Naomi Shihab Nye’s poem, “Kindness,” has been for me both a source of inspiration and solace. In this poem she takes us with her on an ordinary bus ride to remind us that “Before you know what kindness really is/you must lose things.” I have a sister who is terminally ill and it seems all I have to give her right now is kindness. But Nye tells us in this poem that kindness is the only thing “that makes sense anymore,” that it can go with us “everywhere/like a shadow or a friend.” In addition to this being a beautiful poem, it is a fine example of how poetry can bring grace when it seems there is none.
“The Garden” – Andrew Marvell
As a lifetime gardener, I can’t help but admire Marvell’s “The Garden,” with its metaphorical twists and turns reflecting on themes of human vainglory, nature’s gifts of calm meditative repose, and Biblical references. My introduction to the poem was at a project meeting when it was read by a landscape architect describing a garden design. My favorite part of the poem is in the sixth stanza.
The mind, that ocean where each kind
Does straight its own resemblance find,
Yet it creates, transcending these,
Far other worlds, and other seas;
Annihilating all that’s made
To a green thought in a green shade.
Yes to annihilating all this world’s strivings, trials, and even joys into a green thought in a green shade. Yes to getting back mentally and physically to our home in the natural world!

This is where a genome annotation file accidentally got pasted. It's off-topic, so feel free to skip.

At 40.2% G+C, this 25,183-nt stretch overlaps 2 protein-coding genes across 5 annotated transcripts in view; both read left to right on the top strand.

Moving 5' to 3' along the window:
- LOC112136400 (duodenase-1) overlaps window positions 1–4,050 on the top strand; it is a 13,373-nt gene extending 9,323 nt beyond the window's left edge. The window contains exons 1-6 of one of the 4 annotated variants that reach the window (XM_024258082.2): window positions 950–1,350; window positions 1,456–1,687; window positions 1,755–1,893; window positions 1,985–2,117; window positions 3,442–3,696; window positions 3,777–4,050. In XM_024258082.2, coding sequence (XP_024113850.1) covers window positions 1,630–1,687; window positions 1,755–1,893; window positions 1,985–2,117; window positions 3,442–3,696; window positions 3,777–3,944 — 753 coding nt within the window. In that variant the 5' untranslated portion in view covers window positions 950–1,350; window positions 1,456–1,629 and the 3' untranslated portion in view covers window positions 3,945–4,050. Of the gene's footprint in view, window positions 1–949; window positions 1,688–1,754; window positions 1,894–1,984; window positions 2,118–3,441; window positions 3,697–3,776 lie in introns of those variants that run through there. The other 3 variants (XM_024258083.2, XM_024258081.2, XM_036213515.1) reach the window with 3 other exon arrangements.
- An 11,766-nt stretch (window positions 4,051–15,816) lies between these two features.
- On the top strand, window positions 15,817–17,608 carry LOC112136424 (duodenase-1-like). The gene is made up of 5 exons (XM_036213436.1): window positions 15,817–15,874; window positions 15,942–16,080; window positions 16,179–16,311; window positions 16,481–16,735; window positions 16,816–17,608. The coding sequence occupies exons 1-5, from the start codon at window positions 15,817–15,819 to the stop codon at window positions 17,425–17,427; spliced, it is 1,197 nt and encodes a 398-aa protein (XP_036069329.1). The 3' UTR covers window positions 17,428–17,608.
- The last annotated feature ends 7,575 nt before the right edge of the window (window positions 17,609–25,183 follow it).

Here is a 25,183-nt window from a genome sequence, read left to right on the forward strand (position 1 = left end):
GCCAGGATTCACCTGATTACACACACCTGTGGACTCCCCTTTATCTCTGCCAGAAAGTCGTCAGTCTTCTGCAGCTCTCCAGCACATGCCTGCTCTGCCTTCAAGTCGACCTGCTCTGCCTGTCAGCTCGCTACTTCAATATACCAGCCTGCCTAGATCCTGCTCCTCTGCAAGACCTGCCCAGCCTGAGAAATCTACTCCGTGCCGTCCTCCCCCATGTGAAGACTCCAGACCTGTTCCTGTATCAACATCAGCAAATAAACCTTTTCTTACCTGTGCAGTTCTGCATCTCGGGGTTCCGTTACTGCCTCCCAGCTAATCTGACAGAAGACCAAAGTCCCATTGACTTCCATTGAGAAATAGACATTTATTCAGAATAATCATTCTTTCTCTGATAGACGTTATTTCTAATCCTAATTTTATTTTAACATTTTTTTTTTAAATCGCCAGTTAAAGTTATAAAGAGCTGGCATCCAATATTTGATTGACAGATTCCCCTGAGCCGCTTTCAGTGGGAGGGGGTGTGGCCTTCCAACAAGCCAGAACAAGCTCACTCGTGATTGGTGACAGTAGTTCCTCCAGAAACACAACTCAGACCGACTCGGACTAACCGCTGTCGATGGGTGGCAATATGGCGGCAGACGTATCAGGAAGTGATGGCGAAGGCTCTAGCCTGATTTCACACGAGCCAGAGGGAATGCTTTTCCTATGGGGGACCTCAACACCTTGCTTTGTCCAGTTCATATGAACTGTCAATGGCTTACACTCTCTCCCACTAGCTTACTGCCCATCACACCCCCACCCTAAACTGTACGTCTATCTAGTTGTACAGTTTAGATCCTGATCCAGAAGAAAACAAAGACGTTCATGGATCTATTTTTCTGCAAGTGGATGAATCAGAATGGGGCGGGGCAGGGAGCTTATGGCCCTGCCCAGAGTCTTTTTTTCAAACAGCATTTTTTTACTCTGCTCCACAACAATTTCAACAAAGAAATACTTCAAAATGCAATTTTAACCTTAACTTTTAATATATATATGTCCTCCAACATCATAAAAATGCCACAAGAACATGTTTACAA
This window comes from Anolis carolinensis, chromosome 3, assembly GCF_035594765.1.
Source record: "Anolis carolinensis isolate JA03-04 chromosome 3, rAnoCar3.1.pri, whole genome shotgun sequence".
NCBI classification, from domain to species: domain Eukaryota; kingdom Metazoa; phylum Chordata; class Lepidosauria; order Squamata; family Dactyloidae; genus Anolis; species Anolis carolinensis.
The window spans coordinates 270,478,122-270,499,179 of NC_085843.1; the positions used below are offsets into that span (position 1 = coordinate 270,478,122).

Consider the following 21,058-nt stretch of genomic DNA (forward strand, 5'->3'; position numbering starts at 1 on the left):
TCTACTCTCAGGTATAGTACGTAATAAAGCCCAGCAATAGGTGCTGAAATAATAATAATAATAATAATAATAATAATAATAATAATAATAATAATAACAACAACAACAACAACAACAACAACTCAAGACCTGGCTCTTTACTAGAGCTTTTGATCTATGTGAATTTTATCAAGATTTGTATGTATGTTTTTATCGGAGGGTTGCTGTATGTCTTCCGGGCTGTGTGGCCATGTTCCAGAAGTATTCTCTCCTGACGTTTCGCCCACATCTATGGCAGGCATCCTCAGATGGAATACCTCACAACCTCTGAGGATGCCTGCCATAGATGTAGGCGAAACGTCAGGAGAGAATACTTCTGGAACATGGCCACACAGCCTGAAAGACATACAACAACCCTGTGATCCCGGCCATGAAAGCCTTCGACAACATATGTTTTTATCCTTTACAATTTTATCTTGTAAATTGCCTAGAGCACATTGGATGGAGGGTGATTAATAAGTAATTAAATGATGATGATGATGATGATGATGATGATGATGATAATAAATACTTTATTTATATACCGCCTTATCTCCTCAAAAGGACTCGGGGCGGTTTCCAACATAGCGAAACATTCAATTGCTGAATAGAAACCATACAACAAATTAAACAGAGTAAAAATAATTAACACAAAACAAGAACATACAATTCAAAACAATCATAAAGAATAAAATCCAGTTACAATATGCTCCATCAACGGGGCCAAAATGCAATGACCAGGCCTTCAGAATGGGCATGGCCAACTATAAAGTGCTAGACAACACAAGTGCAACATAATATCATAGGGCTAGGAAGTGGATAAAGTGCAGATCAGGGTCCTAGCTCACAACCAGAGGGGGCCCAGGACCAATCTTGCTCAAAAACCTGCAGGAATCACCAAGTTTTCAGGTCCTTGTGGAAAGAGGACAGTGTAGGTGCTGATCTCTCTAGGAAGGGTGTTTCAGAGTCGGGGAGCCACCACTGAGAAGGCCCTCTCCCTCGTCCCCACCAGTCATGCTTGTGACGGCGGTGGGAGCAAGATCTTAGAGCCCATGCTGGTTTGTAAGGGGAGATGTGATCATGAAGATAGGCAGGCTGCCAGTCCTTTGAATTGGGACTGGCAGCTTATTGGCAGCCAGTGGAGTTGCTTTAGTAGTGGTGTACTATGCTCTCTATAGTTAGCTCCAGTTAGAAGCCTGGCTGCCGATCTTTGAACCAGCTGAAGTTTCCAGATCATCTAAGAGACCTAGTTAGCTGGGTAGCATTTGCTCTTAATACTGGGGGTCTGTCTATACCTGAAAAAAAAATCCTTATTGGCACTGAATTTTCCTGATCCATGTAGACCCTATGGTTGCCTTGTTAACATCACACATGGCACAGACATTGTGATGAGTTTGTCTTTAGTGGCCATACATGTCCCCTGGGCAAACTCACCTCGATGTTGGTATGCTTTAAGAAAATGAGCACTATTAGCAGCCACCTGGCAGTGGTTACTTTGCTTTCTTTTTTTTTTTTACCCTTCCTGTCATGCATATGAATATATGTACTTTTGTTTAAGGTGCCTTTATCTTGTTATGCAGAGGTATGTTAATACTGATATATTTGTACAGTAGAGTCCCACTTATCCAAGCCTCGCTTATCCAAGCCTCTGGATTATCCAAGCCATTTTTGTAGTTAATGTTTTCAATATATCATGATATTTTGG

On Visiting Herbert Hoover’s Birth and Burial Place by Thomas Lux
I admire Thomas Lux’s villanelle, “On Visiting Herbert Hoover’s Birth and Burial Place,” especially because the conversational banal tone hides misfortune. At the prairie’s edge, tents flourish, a reference to Hoovervilles. His message is still relevant: “What you spent was what you earned and not a dime in banks accrued.” Like then, “so many people can’t pay their rent.” The speaker is also humble, saying if he is wrong, he ‘repent[s], but don’t too many people dream of meat in their soup?” The greater divide between rich and poor—“some eat white bread, some get screwed”— due to greed is repeated. But would we, if in power, make any difference? The confusing syntax in the middle asks, “. . . how, can we prevent our oblivion?”
Hugo was an early hero of mine. He still is. His poems are rich and thick with imagery, and they’re fun to read out loud. But he’s also a poet not afraid to journey close to the edge of sentimentality in his writing and then move away. To me, the very best poems, like this one, combine emotion with images, feeling with sensory details in a style that moves us when we read. It’s obvious that this little town, Philipsburg, triggers the poem for Hugo, but the writing takes us below the surface of the human condition, reaching toward truth.
– David James
This short poem by Thomas Lux, whom we sadly lost a couple of years ago, is one I like to read often. It is so much a poem for today and it expresses one of our least admirable human traits with just the right balance of truth and humor. His mantra “we do this, they do that” capsulizes perfectly how little we have changed in 10,000 years.